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TouchID legally less secure than a PIN or password

While in most countries suspects cannot be forced to give up their passwords in order to give law enforcement access to data that could be used to indict themselves, it appears to be perfectly legal to force people to use biometric data to unlock said devices, Appleinsider reports

In a select number of cases, authorities have been able to compel courts to force criminal suspects to unlock their Touch ID-equipped iPhone using their fingerprint. That security bypass is likely to continue, legal experts say, because capturing someone’s fingerprint is a well-established practice in investigations.

So it appears that a fingerprint is doubly a bad choice for biometric device protection. Also, no phone so far has options to define a distress finger which can be used instead of the regular unlock finger, and which would destroy the data on the device instead of unlocking the device.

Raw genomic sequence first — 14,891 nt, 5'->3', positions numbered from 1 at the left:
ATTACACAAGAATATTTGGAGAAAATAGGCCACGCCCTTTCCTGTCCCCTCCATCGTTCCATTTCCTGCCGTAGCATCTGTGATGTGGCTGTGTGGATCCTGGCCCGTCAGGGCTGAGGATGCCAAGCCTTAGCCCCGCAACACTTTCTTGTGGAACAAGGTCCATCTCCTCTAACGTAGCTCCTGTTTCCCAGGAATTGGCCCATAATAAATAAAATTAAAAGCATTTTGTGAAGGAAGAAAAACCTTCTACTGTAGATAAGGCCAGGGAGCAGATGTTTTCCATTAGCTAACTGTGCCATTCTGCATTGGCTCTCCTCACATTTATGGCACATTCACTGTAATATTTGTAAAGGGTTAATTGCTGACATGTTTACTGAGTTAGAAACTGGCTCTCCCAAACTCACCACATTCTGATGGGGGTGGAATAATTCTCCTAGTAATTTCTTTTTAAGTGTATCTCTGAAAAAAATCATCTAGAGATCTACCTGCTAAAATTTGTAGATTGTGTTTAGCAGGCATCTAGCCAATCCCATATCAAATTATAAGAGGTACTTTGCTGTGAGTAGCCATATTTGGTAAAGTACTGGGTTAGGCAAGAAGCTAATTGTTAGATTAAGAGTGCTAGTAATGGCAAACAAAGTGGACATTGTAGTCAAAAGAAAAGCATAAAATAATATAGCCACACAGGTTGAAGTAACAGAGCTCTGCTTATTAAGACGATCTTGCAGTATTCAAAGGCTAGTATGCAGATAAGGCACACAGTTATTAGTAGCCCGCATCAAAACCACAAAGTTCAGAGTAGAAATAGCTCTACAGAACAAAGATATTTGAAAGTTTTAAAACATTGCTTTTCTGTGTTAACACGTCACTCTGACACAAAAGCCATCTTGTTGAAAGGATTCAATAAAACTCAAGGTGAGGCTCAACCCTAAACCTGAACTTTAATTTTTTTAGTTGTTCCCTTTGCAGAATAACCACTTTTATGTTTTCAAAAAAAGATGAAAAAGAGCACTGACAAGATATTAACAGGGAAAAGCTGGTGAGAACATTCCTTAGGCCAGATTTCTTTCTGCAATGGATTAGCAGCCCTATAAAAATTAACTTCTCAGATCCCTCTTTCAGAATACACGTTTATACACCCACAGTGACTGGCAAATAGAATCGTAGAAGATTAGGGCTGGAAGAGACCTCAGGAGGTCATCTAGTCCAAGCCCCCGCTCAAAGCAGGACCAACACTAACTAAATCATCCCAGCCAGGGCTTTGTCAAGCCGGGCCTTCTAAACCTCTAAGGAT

Published inComputer ScienceHackerterrorcybercyber


  1. Jörn

    Ein Fingerabdruck ist ja auch der Benutzername, nicht das Passwort.

  2. Alphager

    A distress finger that destroys evidence could land you in jail; every legal system I know of has separate laws against it.

  3. Björn

    Besides the fact that probably every current mobile OS would run the “out of the box” wizard, what evidence is there that you destroyed something? Also, if you forgot your password under stress, your phone could be setup to reset/destroy the encryption keys after X failed attempts. And that would be legal while using the ‘wrong’ finger would be illegitimate?

    I don’t get the difference. But I ain’t a lawyer.

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